In order to further understand the effect that value has on guiding encoding, researchers have applied the VDR paradigm in the context of recognition memory. Recognition memory tasks are similar to free recall tasks in that a list of words is studied with the knowledge that there will be an upcoming test. However, instead of recalling the words at test, participants are provided with old and new words and they must discriminate between the previously encountered words (i.e., targets) and new words (i.e., lures). To account for a wide range of dissociations that have been discovered during recognition memory testing, it has been hypothesized that dual processes contribute to the discrimination process (Mandler, 1980; Wixted, 2007; Yonelinas, 2002). This dual-process model suggests that recognition memory decisions are driven by two distinct processes, recollection and familiarity. Recollection affords conscious access to associations and qualitative information from the study episode. Familiarity- based judgments are more automatic, and do not cue previous associations or provide qualitative information about the study episode (for review, see Yonelinas, 2002). One method for measuring these processes requires participants to make a subjective evaluation for each item that they discriminate in terms of the phenomenological state of awareness accompanying their decision (e.g., “I remember this item” versus “I know this item occured”; Tulving, 1985).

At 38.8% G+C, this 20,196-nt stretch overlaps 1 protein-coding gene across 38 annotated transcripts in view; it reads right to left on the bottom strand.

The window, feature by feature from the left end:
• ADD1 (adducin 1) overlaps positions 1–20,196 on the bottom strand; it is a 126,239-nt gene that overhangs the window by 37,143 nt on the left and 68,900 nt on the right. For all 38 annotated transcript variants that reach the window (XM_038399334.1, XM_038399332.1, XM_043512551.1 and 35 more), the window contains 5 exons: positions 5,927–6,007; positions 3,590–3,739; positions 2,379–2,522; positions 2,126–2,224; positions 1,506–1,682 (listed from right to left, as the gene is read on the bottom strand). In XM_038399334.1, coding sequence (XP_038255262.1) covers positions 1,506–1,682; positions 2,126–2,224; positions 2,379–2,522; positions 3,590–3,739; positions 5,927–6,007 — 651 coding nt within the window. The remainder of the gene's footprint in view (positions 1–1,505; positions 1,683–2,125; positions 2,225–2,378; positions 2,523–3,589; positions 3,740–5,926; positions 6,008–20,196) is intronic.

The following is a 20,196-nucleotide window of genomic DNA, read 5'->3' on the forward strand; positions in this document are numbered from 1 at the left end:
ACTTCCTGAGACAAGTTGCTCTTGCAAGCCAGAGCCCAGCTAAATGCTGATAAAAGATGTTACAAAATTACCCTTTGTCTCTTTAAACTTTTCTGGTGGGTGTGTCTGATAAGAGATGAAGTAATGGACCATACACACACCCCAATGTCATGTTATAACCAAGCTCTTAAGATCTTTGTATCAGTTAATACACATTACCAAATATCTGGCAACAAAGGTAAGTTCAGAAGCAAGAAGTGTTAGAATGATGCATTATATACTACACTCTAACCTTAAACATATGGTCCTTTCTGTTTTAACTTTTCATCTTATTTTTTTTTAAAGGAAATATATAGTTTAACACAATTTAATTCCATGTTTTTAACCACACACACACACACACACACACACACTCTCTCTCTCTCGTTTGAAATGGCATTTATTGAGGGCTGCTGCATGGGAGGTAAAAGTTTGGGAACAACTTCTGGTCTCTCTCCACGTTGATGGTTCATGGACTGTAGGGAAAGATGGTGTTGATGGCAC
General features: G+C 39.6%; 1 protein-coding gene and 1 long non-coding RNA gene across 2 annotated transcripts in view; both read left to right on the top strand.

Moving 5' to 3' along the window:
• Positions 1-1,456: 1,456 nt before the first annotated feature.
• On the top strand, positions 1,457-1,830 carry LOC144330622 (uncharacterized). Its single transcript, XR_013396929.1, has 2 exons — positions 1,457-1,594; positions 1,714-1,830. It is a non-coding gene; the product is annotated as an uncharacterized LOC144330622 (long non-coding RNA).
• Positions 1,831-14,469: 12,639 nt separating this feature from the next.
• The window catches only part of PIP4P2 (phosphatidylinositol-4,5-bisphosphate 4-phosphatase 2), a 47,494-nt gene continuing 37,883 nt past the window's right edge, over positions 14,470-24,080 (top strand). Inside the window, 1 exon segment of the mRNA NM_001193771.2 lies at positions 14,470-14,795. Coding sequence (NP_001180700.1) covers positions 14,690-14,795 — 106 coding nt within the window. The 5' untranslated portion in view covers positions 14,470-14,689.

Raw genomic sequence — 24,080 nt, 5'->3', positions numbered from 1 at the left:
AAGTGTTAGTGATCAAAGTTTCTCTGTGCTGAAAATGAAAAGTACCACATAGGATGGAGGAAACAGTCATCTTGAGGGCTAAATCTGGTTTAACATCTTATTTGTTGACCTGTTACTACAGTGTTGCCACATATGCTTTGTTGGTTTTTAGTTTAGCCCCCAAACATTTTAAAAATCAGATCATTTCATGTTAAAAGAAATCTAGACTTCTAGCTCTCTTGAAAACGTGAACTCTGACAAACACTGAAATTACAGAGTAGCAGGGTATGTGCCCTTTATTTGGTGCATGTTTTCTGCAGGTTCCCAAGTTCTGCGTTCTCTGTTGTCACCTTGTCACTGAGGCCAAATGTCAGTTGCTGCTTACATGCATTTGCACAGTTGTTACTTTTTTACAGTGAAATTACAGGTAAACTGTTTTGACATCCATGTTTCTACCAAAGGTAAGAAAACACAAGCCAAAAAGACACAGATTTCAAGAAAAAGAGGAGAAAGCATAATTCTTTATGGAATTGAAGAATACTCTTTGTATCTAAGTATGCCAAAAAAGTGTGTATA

When VDR paradigms are applied in the context of recognition memory tasks, it is generally found that the typical enhancement to memory for higher-valued information is localized to strongest memories (or recollection in dual-process frameworks). One of the first studies to examine VDR in the context of a remember-know procedure was reported by Adcock, Thangavel, Whitfield-Gabrieli, Knutson, and Gabrieli (2006). Adcock and colleagues collected behavioral and event-related fMRI data while participants performed a recognition memory task that was monetarily incentivized. Participants were presented either a high value ($5) or low value (10¢) cue followed by a scenic picture. Recognition memory test data was collected 24 hours post scan in the form of a “remember”- “know” recognition test. Scenes that were previously paired with higher value cues were better recognized compared to scenes previously paired with lower value cues. The value-driven gain in recognition was between pooled “remember” and high confidence “know” responses, whereas pooled low confidence responses showed no effect of value. The result that value preferentially affects strongest memories (or recollection) has been repeated in both incidental (Wittmann et al., 2005) and intentional encoding paradigms (Gruber & Otten, 2010; Wolosin, Zeithamova, & Preston, 2012; Cohen et al., 2017; Hennessee, Castel, & Knowlton, 2017), and also for encoded stimuli where, rather than earning reward for correct recognition judgments, a punishment is avoided (Shigemune, Tsukiura, Kambara, & Kawashima, 2014). These studies suggest that the value establishes an encoding context that selectively enhances strong recollective memories, with no consistent effect on weaker memories.